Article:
FK: Yeah, I mean, that’s been my entire…my entire, my company’s entire reason for trying to do a bunch, you know what I mean, that’s been a constant battle. How can we get paid to do consulting work and then either convince people to start planning this from the beginning, or getting in on an earlier stage. Of course it’s hard to convince anyone to pay you money to do something good like that at an early stage. I think that the thing is, this is also getting back to some of those complications and why people who aren’t, who don’t understand fandom get into it, because you’ve got a big studio and they’re hiring people in general to do social media, and then someone just gets assigned to a particular franchise and then they’re like…maybe they’re great at social media about K-pop! But they’re like, maybe they can’t translate that over into whatever this franchise is. So. I don’t know it’s all structural and all a mess, but regardless, I think everybody who works in that space would be better served with a better basis in some of this stuff, and I think that exactly what Lori’s saying about having those, having those classes, having access to those classes and access to those ideas is part of that.
LM: One of the things I think that would be important in those kinds of classes is something that some fan studies classes do and some don’t, to my knowledge, and I’m not sitting in these classes, but they require attention to what you might call…I don’t wanna say the “dark side” of fandom, but certainly the frictional side of fandom, because that’s where somebody who has that expertise can make the biggest difference.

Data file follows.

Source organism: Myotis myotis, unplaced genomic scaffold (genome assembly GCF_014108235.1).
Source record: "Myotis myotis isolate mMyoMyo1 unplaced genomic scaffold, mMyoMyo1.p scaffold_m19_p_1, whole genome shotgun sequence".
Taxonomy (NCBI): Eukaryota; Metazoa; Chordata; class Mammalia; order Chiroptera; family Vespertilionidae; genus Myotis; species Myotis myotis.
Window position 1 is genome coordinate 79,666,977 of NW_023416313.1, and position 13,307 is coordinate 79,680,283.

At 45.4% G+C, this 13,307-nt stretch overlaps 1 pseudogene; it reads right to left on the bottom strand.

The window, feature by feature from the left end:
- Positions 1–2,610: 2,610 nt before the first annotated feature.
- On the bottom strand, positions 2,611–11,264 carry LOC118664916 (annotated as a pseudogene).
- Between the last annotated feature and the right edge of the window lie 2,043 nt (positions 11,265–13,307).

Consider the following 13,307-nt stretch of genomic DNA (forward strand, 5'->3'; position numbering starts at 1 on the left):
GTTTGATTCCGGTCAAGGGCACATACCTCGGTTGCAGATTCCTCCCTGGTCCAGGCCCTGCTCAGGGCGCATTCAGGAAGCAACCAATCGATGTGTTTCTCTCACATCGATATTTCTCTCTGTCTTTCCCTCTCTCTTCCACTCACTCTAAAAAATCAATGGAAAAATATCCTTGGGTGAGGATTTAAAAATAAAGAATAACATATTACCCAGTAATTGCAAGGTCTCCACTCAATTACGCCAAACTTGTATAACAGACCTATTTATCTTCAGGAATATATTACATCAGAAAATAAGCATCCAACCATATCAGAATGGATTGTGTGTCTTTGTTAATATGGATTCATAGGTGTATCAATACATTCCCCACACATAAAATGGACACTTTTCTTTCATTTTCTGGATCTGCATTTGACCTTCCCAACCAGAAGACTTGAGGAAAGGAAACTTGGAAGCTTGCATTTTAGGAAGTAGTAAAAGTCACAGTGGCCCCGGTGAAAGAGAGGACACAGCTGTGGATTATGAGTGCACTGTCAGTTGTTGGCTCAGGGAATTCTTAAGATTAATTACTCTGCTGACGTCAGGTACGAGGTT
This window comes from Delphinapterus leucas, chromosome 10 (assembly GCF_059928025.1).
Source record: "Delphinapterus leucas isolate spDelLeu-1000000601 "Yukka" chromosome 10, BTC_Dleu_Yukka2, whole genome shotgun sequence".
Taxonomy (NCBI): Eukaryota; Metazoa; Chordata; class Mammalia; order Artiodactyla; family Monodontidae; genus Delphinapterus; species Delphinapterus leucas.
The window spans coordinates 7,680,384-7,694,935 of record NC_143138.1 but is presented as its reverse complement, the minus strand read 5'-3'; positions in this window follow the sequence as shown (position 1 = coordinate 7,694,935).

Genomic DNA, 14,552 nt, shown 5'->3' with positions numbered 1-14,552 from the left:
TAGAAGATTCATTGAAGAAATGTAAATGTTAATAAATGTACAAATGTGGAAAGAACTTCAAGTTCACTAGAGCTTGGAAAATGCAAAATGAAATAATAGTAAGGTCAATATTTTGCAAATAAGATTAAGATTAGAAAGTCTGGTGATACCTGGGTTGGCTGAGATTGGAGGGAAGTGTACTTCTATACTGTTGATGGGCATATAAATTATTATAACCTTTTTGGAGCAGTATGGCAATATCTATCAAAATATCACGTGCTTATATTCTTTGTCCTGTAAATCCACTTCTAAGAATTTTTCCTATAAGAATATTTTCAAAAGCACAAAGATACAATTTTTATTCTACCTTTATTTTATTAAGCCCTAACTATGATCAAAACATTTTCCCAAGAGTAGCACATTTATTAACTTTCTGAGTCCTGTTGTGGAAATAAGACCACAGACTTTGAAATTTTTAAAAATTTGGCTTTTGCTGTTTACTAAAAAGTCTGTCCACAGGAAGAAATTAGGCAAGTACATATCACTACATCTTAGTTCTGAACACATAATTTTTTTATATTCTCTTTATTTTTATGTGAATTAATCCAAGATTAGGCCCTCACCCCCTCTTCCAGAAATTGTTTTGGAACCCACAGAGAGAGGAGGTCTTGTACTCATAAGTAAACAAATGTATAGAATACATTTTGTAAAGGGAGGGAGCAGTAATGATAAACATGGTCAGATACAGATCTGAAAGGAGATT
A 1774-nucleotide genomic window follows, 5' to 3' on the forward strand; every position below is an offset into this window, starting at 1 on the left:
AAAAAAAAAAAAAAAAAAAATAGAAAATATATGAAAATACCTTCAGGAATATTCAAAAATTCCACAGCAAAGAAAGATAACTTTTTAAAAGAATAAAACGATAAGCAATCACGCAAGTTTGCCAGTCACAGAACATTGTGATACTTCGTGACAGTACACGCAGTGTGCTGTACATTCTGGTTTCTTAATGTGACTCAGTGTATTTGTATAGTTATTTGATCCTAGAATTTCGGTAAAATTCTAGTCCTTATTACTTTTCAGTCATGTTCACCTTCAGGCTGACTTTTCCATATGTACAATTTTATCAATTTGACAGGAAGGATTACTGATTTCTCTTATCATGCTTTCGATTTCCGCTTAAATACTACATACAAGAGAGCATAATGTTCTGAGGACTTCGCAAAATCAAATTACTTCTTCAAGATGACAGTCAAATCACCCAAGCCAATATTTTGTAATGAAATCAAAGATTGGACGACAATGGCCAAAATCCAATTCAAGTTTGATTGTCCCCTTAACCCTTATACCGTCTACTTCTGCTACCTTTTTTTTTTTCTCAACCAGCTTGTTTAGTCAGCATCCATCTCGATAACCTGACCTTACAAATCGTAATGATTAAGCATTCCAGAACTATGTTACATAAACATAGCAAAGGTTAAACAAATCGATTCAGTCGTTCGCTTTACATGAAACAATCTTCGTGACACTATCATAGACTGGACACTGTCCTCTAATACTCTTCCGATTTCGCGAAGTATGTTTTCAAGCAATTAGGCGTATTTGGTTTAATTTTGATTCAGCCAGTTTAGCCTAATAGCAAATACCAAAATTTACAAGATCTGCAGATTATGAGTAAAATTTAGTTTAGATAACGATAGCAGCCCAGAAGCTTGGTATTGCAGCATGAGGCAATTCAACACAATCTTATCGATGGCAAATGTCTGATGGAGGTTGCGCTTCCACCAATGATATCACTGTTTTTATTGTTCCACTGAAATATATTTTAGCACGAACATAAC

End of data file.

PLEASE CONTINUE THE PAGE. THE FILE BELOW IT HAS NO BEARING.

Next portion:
ELM: So we’re probably at a good halfway point right now, do you wanna take a break and then we can talk about transcultural fandom for the second half?
ELM: All right, perfect, let’s do it!
FK: All right, we’re back! Lori, I can’t wait to hear about your study of transcultural fandom, because we got this ask about it when we were on Australian radio a couple weeks ago…
ELM: I love how you describe a question on Australian radio as an “ask.”
FK: It was totally like an ask! OK but it was, you know, when something shows up in your ask box and you’re like “Oh, that’s a question that I don’t know how to approach!” And we both were like “Uh…” on live Australian radio.
ELM: Yeah, you’d ignore it, but we were on Australian radio, so…
FK: We couldn’t do it, we were live. So now we have you. Here. We invoked you even!